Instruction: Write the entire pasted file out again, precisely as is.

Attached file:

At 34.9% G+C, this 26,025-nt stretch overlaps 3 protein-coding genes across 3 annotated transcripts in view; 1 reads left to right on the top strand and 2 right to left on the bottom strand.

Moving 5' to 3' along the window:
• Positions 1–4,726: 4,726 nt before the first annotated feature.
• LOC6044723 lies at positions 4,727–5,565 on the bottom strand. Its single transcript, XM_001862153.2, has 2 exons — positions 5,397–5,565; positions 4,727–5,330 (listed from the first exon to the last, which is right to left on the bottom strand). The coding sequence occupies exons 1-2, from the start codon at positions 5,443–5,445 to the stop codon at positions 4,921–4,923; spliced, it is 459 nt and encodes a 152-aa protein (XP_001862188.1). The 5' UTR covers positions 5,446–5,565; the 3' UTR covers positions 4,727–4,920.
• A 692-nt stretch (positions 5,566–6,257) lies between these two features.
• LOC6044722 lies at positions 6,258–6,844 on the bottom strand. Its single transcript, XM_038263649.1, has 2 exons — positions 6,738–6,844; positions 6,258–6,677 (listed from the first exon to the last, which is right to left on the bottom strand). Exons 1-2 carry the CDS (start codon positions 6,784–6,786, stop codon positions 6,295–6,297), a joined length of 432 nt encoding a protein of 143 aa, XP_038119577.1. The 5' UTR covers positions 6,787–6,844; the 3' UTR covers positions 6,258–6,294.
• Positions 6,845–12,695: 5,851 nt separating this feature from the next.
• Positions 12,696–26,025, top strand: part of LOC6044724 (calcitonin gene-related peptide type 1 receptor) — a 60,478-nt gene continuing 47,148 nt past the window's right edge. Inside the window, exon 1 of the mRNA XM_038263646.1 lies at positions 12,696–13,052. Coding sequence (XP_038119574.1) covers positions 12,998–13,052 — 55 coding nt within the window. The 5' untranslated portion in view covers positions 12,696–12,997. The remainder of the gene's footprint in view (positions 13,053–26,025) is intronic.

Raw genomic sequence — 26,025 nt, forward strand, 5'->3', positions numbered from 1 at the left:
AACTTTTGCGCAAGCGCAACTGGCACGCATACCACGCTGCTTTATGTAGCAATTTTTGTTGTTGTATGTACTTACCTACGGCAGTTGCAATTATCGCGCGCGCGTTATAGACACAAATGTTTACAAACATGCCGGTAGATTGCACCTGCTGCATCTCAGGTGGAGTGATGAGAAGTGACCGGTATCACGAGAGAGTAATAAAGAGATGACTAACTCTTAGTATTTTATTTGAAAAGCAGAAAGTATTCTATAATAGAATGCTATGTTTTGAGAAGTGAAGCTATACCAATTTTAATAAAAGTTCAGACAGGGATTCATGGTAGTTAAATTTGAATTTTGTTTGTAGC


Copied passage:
At 34.9% G+C, this 26,025-nt stretch overlaps 3 protein-coding genes across 3 annotated transcripts in view; 1 reads left to right on the top strand and 2 right to left on the bottom strand.

Moving 5' to 3' along the window:
• Positions 1–4,726: 4,726 nt before the first annotated feature.
• LOC6044723 lies at positions 4,727–5,565 on the bottom strand. Its single transcript, XM_001862153.2, has 2 exons — positions 5,397–5,565; positions 4,727–5,330 (listed from the first exon to the last, which is right to left on the bottom strand). The coding sequence occupies exons 1-2, from the start codon at positions 5,443–5,445 to the stop codon at positions 4,921–4,923; spliced, it is 459 nt and encodes a 152-aa protein (XP_001862188.1). The 5' UTR covers positions 5,446–5,565; the 3' UTR covers positions 4,727–4,920.
• A 692-nt stretch (positions 5,566–6,257) lies between these two features.
• LOC6044722 lies at positions 6,258–6,844 on the bottom strand. Its single transcript, XM_038263649.1, has 2 exons — positions 6,738–6,844; positions 6,258–6,677 (listed from the first exon to the last, which is right to left on the bottom strand). Exons 1-2 carry the CDS (start codon positions 6,784–6,786, stop codon positions 6,295–6,297), a joined length of 432 nt encoding a protein of 143 aa, XP_038119577.1. The 5' UTR covers positions 6,787–6,844; the 3' UTR covers positions 6,258–6,294.
• Positions 6,845–12,695: 5,851 nt separating this feature from the next.
• Positions 12,696–26,025, top strand: part of LOC6044724 (calcitonin gene-related peptide type 1 receptor) — a 60,478-nt gene continuing 47,148 nt past the window's right edge. Inside the window, exon 1 of the mRNA XM_038263646.1 lies at positions 12,696–13,052. Coding sequence (XP_038119574.1) covers positions 12,998–13,052 — 55 coding nt within the window. The 5' untranslated portion in view covers positions 12,696–12,997. The remainder of the gene's footprint in view (positions 13,053–26,025) is intronic.

Raw genomic sequence — 26,025 nt, forward strand, 5'->3', positions numbered from 1 at the left:
AACTTTTGCGCAAGCGCAACTGGCACGCATACCACGCTGCTTTATGTAGCAATTTTTGTTGTTGTATGTACTTACCTACGGCAGTTGCAATTATCGCGCGCGCGTTATAGACACAAATGTTTACAAACATGCCGGTAGATTGCACCTGCTGCATCTCAGGTGGAGTGATGAGAAGTGACCGGTATCACGAGAGAGTAATAAAGAGATGACTAACTCTTAGTATTTTATTTGAAAAGCAGAAAGTATTCTATAATAGAATGCTATGTTTTGAGAAGTGAAGCTATACCAATTTTAATAAAAGTTCAGACAGGGATTCATGGTAGTTAAATTTGAATTTTGTTTGTAGC